Ricoh GRD IV Review- Exclusive!
October 31st 2011, Carl Garrard
Ricoh GR DIGITAL IV Check Prices
Ricoh GR DIGITAL IV US 10 MP Digital Camera with 1x Optical Zoom and 3-Inch LCD screen (Black)
I didn't need long to familiarize myself with the new GRD IV since I own and use the GRD III regularly. It's list of improvements are really the only things I need to test here, so this review will be brief compared to the extensive review I wrote on the GRD III over at AlphaMountWorld.com. In short, Ricoh have listed the following improvements over the GRD III:
- 3" 1.2million Dot White Magic LCD Screen
- First GRD with Image Stabilization (Yay!)
- New Hybrid Auto Focusing promising twice the focus speed than it's predecessor
- New HDMI port
- Slightly revised exterior aesthetics and button layout
- Improved 10mp Image quality using the same sensor as the GRD III
- Better Battery Life Via New LCD Screen
- Reorganized Image Settings and Scene mode stations
- New Interval Composite Mode
- Multiple Shot Exposure mode
- New Auto Bracket functions
- Dual axis electronic level (pitch and roll)
- ISO 3200 Setting
- Includes all of the previous GRD III firmware upgrades
This list may not be long, but it is indeed a progressive development- not a giant leap in technology- something that GRD fans have come to appreciate with this design. This is testament to its small size, form following function exterior, and its lightweight body. The GRD IV is no slouch on external controls and has several that can be customized or modified giving the user choice on set up and operation, similar to the cameras it replaces.
After spending some time with the new GRD IV, I've noticed it's progressive improvements right away. Most of them are subtle practical use improvements. I'll list my impressions here for readers starting with the obvious new stuff.
First off, I have to say this new "White Magic" LCD screen is noticeably nicer. Contrast and colors are outstanding and so are the refresh rate. It's vibrant and lively, detailed, and one of the best fixed 3"screens I've seen to date. I'm sure this LCD screen will make it on other cameras in the future. This is the best LCD screen on any GRD or Ricoh camera to date. I look forward to seeing the improvement in battery life as a result of Ricoh's addition to include it in this camera.
There are few tweaks to the body design that if you aren't looking you'll easily miss. That's what I'm here for, I find all the stuff about the new cameras and report them to you :). So first off, the beveling around the body is more pronounced and sharper than its GRD III counterpart which, has more rounded edges overall. Subtle, but a change nevertheless that adds a touch of "modern" to the GRD IV.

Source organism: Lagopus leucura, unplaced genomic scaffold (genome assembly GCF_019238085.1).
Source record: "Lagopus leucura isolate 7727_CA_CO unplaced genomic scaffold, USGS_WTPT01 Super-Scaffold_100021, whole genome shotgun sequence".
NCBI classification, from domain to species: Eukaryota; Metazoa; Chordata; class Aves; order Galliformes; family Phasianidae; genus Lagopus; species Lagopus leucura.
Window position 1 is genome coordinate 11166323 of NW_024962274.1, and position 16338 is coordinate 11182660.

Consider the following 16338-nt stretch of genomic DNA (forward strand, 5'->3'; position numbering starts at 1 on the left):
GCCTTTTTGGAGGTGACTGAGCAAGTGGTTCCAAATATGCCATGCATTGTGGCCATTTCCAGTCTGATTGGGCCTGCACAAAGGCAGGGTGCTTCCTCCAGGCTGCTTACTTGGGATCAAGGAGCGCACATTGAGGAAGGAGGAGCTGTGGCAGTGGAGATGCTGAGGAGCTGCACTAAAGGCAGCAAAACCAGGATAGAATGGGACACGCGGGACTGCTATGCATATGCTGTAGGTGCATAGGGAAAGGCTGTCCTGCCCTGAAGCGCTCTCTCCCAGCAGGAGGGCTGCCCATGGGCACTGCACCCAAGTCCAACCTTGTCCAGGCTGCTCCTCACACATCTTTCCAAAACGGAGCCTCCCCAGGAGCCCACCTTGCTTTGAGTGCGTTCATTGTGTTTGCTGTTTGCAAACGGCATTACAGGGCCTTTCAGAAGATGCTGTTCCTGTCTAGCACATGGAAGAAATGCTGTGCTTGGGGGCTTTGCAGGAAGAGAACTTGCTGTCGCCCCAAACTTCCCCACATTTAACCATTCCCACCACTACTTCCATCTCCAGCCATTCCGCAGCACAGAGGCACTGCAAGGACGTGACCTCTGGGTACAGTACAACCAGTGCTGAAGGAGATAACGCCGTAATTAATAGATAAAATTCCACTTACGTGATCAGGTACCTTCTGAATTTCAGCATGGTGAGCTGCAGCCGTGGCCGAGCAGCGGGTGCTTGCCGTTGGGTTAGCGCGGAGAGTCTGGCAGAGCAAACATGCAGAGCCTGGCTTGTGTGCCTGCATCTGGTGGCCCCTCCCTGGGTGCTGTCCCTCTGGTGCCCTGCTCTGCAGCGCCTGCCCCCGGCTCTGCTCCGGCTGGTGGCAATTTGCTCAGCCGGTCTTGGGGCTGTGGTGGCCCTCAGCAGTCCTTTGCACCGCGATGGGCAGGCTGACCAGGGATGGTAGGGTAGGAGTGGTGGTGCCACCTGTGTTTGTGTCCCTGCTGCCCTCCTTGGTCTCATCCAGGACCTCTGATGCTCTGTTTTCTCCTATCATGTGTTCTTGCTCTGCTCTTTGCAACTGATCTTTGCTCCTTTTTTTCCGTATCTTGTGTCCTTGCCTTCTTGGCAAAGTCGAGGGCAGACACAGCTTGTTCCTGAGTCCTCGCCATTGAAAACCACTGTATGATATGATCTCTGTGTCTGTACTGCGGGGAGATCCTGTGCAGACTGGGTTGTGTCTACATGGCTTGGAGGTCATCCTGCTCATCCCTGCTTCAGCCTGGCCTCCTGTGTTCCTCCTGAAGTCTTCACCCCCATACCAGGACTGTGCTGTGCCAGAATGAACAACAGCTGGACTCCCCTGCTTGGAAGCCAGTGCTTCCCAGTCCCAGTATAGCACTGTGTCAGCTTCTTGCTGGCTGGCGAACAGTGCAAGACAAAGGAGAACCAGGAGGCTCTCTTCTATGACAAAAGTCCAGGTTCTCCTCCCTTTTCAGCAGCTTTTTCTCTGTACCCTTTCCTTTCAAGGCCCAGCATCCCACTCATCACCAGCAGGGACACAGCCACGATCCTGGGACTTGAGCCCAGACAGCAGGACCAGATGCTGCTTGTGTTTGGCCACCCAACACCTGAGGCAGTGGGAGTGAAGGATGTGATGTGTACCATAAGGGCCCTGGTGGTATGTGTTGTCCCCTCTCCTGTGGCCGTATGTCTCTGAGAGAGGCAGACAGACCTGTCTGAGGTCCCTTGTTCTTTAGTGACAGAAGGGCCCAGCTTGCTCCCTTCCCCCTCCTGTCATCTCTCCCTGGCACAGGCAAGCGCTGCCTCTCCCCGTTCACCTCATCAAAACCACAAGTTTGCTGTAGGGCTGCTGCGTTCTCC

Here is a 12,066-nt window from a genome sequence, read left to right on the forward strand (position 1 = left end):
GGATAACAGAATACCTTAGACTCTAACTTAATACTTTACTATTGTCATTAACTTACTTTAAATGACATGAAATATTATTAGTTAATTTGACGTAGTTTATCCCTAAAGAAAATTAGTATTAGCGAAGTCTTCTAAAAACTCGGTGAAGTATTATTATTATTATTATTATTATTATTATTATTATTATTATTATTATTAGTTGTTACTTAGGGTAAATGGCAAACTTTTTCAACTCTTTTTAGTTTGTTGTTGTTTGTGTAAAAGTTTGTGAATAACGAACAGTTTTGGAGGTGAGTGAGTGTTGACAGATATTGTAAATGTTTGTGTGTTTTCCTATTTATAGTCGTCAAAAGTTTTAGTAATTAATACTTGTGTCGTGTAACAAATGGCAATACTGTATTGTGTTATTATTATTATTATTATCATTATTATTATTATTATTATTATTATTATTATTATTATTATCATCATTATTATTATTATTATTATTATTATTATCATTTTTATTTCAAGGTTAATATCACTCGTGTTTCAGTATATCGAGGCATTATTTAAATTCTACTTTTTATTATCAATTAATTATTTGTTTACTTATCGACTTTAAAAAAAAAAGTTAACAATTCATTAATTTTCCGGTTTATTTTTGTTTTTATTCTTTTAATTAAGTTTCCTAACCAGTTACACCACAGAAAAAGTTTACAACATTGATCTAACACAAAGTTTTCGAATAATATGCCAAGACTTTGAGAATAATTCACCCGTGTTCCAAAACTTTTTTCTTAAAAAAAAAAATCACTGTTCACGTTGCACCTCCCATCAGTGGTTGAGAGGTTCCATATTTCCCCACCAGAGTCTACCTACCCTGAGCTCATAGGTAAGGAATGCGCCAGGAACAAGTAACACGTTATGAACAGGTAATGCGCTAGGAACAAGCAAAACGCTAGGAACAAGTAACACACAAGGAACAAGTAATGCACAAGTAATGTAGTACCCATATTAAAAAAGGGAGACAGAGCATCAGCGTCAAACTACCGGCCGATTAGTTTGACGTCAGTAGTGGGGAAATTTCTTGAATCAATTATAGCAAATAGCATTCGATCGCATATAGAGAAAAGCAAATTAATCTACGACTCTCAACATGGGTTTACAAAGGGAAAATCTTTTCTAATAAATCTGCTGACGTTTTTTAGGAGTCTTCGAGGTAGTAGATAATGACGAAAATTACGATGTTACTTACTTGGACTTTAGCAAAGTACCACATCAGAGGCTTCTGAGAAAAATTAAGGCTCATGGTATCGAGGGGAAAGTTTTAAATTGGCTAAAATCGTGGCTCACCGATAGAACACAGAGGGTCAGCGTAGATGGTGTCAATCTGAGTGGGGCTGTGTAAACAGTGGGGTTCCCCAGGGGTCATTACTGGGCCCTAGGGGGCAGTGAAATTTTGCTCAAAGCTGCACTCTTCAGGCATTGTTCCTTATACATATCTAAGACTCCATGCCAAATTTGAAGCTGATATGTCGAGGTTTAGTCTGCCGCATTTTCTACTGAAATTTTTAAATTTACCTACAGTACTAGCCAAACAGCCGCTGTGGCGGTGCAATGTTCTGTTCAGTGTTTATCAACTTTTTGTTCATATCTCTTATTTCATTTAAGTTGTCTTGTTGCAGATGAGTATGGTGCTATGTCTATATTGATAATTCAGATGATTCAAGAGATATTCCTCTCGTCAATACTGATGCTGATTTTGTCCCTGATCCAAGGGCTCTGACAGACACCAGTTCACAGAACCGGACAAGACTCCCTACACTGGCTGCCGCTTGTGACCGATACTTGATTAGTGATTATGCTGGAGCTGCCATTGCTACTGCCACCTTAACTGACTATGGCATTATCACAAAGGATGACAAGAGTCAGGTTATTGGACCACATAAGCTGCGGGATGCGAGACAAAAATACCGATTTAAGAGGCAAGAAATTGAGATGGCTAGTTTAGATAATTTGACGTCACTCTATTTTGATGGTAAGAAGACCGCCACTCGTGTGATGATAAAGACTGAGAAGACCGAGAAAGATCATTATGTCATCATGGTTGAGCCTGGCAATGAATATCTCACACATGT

|New GRD IV to the Left, GRD III to the Right|
On the rear of the camera Ricoh added slightly more rubber for the rear thumb to grip at the top, and the four way controller has gone from 4 buttons to one big disk that rocks on its axis. The disc has a sharper edge that helps your thumb keep position on the control disc and I find it a better design than the previous. It has a cleaner appearance too- the soap stain emblems are located on the wheel, not the body.
|GRD IV to the Left Note Extra Thumb Pad Space and Multi-Controller|
On the right side of the camera the access port has a new HDMI port added to it (finally!) and this is a big deal to me. Although the cable type is different from the "standard" Mini HDMI cable, now the quality will at least be there. I would have preferred the standard Mini type but I'll live.
Fit and Finish
The exterior finish on the GRD IV has been thickened and hardened compared to it's predecessor. It may not be noticeable by most, but I have a keen eye for such things. My GRD III experienced a small unfortunate bump that left a scratch that went to metal. It's not a big scratch but hey, it's there. The GRD IV's finish seems to be much more resilient to scratches, feeling like hardened 150 grit sandpaper more than anything else. If you look closely in the images, you can see the difference in the finish texture.
Fit has always been excellent for Ricoh on most cameras, but with the GRD line, it has always been superb. The GRD IV is no exception, constructed like a high end jewelers watch more than anything. This is one reason why Ricoh cameras cost a bit more than competition and I say it's quite worth it. I like me a good built camera, Ricoh delivers.
New Digital Level
Autofocus speed has definitely been improved with the new Hybrid AF system that Ricoh has put into the GRD IV. Putting both cameras side by side with the same settings and testing them, I found Ricoh's claim of a twice as fast AF speed improvement to be just about right. While I never found the GRD III to be slow, the improved performance is definitely welcome here. The GRD IV is definitely no slouch on speed. As far as claims of accuracy, only long term testing will give me my final evaluation but first impressions have been very very accurate with no "misses" so far. Promising results here.
Thank you Ricoh! The already bright f/1.9 aperture allowing low light shooting is now enhanced with a image stabilized sensor. Now hand held shots with the GRD series are even better than before. I found at least 2 full stops of improvement bringing hand held shots down to one full second with ease. Mated with the bright wide angle lens, the GRD IV is the best street shooter than any prior GR Digital. I'm very happy to see this improvement that will definitely be noticed by adopters who've used GRD's in the past. Ricoh do listen very intently to their users.